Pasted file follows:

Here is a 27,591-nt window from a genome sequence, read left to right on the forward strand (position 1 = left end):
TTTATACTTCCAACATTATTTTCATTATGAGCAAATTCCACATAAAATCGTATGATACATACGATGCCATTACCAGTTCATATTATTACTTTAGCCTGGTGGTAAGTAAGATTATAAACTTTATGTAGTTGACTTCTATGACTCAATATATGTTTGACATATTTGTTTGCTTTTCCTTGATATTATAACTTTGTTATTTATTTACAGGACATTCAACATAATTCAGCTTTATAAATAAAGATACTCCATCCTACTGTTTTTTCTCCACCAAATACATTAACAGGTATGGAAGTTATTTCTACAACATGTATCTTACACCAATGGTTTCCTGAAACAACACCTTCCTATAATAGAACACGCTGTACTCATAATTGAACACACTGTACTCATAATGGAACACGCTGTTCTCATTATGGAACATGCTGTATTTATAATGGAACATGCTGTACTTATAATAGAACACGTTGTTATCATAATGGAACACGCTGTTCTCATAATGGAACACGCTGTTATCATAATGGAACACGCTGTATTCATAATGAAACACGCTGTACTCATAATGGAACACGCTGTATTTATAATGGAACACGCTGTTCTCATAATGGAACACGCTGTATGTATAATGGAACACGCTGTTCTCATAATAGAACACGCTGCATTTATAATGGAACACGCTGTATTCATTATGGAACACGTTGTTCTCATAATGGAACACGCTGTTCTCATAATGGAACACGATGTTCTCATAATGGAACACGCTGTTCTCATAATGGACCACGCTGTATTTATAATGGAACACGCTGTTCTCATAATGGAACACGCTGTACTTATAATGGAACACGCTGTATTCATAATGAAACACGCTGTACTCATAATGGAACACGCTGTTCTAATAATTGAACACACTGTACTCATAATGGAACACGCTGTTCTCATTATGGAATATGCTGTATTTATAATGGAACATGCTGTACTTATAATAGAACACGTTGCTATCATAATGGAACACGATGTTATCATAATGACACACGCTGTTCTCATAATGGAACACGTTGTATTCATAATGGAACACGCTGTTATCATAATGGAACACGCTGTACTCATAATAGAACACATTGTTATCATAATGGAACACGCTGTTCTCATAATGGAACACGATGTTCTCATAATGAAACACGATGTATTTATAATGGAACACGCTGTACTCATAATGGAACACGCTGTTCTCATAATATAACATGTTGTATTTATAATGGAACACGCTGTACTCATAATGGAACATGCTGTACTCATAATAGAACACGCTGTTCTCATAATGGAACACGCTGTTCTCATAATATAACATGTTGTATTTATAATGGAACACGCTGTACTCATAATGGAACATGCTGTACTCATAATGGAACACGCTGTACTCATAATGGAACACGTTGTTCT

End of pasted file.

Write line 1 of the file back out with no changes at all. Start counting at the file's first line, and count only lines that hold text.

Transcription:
Here is a 27,591-nt window from a genome sequence, read left to right on the forward strand (position 1 = left end):